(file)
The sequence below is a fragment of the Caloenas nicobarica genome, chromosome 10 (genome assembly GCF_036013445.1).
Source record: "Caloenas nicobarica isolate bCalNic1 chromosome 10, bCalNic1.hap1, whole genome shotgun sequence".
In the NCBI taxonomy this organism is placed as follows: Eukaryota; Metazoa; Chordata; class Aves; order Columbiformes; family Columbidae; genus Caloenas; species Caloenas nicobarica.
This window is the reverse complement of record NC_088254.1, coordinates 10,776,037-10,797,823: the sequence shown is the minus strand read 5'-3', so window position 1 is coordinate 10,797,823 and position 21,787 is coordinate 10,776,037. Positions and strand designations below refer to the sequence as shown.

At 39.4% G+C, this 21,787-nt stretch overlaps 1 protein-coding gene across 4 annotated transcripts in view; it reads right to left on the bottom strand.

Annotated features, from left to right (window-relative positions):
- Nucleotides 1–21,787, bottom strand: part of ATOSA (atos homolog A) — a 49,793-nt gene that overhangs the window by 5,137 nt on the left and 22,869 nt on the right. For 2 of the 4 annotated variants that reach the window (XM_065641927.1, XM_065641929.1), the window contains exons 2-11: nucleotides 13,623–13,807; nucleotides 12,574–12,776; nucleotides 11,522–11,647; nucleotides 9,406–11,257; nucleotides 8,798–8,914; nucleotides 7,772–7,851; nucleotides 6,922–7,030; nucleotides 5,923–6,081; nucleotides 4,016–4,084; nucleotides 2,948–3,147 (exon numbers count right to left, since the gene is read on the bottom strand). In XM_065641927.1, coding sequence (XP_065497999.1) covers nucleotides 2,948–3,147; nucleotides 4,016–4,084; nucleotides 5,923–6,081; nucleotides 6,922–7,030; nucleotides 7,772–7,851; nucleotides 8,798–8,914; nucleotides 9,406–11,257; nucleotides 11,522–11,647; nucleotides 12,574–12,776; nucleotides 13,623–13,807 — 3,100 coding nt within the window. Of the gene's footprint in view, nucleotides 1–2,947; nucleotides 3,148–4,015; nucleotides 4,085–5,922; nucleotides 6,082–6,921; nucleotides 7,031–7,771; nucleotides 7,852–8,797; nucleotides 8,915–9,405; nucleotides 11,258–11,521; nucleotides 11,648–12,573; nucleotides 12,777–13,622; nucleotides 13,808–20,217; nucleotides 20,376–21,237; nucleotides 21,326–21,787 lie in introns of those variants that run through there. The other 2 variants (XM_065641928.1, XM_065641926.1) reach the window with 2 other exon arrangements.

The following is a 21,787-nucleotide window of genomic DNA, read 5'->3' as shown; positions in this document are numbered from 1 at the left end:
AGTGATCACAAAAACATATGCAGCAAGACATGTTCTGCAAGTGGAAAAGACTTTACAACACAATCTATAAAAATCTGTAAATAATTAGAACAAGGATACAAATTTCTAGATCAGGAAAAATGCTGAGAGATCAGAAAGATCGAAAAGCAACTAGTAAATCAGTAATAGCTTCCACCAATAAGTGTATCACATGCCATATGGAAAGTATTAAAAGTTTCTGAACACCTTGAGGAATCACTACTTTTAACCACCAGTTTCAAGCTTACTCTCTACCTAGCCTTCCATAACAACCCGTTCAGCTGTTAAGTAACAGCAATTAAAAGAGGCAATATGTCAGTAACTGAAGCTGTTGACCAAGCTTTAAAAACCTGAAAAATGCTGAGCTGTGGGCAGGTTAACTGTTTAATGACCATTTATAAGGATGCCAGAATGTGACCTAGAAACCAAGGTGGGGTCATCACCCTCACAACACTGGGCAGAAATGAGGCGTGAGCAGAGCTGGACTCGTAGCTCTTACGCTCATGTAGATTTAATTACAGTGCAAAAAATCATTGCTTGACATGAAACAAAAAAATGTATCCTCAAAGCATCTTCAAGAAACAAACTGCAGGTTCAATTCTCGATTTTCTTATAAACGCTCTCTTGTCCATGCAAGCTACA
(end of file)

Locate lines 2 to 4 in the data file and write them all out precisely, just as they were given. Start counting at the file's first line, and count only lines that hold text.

Source record: "Caloenas nicobarica isolate bCalNic1 chromosome 10, bCalNic1.hap1, whole genome shotgun sequence".
In the NCBI taxonomy this organism is placed as follows: Eukaryota; Metazoa; Chordata; class Aves; order Columbiformes; family Columbidae; genus Caloenas; species Caloenas nicobarica.
This window is the reverse complement of record NC_088254.1, coordinates 10,776,037-10,797,823: the sequence shown is the minus strand read 5'-3', so window position 1 is coordinate 10,797,823 and position 21,787 is coordinate 10,776,037. Positions and strand designations below refer to the sequence as shown.